We explore the life and death of urban public space in England and Italy. Guess which country gets the thumbs-up …
Britain has a tradition of beautifully landscaped gardens and parks, but we haven't evolved an understanding of how to create qualitative public space. We must address this if we are to develop sustainable urban regeneration.

With the recent launch of CABESpace, it is topical to ask why public areas in so many of our town and city centres are so poor compared with those in Europe. Everyone says it's to do with the weather, but I'd argue that it has more to do with the political and social climate. We undervalue urban public space as a generator for social interchange, and there's long been a lack of vision or investment.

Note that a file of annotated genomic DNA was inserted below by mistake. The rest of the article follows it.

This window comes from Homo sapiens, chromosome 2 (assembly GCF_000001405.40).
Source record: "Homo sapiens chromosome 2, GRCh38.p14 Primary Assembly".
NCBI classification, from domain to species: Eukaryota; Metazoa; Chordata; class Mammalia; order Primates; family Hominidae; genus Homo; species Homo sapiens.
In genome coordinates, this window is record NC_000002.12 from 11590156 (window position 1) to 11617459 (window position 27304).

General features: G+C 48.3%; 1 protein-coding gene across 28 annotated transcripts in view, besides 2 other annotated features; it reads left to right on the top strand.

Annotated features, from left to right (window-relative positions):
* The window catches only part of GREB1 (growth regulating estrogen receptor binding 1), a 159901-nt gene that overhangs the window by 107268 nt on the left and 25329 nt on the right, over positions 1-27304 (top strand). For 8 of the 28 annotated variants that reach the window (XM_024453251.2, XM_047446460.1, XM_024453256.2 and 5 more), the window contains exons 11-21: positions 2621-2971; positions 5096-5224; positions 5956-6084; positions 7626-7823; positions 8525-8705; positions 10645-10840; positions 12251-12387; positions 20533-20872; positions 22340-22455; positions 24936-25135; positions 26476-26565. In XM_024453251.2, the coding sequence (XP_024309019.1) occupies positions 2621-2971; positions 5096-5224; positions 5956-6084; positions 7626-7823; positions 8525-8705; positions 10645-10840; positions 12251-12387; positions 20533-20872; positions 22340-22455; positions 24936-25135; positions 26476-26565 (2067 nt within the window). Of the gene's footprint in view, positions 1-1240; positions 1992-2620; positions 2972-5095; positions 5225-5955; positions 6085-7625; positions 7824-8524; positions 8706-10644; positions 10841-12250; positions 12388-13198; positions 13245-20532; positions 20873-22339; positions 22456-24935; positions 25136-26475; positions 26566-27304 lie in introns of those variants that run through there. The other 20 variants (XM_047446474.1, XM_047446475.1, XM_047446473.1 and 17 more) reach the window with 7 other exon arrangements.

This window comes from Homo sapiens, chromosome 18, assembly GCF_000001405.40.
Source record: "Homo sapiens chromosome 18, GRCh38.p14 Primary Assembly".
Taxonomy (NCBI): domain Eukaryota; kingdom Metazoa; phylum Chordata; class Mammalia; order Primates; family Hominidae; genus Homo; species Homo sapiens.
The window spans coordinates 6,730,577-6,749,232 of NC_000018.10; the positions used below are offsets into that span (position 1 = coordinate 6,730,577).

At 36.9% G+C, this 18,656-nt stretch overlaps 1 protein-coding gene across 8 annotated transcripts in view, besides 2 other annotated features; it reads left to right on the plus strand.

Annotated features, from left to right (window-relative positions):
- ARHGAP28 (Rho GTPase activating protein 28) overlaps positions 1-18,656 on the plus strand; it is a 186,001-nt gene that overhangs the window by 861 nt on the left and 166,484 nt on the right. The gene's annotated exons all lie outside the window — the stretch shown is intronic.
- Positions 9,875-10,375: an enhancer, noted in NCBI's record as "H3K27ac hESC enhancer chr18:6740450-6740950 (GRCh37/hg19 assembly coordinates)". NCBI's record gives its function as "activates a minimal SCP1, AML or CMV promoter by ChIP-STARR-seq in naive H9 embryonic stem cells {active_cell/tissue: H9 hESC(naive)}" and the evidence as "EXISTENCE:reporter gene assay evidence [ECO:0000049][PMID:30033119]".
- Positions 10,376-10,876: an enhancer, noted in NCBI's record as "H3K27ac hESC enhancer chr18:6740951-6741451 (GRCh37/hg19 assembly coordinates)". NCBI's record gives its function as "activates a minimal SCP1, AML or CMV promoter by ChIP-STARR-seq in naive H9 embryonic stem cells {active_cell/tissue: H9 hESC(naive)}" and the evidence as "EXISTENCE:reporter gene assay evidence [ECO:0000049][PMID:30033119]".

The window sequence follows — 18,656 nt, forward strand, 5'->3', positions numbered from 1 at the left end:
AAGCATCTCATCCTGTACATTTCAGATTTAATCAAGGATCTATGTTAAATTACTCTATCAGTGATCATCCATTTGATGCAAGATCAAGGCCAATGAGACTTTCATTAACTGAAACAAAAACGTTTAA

So, my blunder is Redhill, an example of a bleak English town centre with horrible public space. Traffic-clogged and dead out of hours, it has an oversupply of empty offices and decaying retail malls. My wonder is a square in San Gimignano, Tuscany – the Piazza Della Cisterna. It isn't vehicle-free (often felt to be a requirement for successful urban space). It's surrounded by wonderful 13th-century palazzi embracing a rich mix of uses – town hall, hotel, apartments, shops and the soaring towers that make San Gimignano so unique. At its heart is the town's medieval well. It has a fantastic ability to absorb life, and works when it's deserted and when it's bustling.